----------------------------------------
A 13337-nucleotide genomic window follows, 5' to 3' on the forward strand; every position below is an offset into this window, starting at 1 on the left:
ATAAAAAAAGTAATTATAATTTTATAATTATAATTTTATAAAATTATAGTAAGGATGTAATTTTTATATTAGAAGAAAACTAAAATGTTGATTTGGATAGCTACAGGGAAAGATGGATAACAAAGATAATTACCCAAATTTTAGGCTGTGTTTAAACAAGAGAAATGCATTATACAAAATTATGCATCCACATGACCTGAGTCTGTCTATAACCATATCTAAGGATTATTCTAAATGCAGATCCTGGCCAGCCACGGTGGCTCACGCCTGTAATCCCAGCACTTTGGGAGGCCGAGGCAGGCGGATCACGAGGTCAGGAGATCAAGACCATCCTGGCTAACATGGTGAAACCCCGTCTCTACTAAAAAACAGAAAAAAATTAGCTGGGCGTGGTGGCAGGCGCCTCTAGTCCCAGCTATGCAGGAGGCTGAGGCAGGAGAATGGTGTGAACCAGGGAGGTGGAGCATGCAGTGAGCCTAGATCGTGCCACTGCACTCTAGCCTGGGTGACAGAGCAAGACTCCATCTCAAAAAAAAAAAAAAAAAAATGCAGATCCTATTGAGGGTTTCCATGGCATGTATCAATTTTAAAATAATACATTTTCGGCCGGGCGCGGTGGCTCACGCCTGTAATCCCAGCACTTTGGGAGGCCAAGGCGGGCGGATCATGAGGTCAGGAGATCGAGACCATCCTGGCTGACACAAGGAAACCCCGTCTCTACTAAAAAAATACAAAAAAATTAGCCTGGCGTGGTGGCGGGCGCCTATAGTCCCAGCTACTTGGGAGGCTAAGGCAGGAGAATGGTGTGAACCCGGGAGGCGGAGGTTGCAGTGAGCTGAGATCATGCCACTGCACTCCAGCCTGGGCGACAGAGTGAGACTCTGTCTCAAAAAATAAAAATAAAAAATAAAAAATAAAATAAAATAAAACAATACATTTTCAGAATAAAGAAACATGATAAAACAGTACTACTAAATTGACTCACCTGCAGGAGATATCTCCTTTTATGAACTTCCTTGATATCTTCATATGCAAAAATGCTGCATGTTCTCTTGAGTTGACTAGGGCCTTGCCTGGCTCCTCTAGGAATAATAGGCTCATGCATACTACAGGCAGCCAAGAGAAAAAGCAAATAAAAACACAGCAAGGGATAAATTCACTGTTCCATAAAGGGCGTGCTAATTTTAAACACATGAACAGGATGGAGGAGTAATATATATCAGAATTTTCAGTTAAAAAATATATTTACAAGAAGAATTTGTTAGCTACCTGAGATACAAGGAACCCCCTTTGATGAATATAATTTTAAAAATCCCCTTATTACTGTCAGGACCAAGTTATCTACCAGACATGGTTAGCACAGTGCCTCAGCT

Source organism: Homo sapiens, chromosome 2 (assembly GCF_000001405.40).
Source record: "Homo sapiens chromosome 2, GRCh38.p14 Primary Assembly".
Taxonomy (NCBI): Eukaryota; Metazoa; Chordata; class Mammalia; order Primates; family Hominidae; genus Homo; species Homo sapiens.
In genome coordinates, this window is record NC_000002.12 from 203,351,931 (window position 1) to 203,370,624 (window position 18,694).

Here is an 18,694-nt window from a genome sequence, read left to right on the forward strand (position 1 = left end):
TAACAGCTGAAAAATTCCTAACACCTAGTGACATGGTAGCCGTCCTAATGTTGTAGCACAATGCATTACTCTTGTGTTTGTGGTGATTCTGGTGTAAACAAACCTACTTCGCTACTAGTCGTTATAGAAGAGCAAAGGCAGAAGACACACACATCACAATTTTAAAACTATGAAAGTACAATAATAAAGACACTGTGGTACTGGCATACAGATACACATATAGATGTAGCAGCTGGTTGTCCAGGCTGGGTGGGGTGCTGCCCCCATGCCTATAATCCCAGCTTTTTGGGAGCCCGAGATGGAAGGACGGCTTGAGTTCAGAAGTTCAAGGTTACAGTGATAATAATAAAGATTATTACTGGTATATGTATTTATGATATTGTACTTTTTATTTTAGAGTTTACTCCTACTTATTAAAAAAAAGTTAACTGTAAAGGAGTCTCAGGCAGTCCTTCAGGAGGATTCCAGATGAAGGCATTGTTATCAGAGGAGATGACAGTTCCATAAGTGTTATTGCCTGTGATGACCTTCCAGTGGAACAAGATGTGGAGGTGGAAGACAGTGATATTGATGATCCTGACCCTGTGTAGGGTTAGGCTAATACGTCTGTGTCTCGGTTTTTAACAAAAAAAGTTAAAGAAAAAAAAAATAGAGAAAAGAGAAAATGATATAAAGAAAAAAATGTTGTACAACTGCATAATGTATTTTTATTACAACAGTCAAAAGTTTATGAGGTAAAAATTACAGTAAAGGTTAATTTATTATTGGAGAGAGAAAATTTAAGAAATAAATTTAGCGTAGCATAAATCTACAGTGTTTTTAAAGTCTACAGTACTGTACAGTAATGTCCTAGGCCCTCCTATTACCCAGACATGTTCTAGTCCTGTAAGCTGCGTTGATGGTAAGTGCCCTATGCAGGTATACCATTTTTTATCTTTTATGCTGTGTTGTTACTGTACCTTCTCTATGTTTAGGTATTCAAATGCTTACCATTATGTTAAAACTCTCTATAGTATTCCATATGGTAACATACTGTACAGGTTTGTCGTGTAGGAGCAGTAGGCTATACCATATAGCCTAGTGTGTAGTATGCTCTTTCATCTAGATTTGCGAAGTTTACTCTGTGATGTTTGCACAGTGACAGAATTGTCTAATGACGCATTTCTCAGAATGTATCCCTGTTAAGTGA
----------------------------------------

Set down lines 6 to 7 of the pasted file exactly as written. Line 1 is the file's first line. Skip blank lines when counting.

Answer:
In genome coordinates, this window is record NC_000002.12 from 203,351,931 (window position 1) to 203,370,624 (window position 18,694).

Here is an 18,694-nt window from a genome sequence, read left to right on the forward strand (position 1 = left end):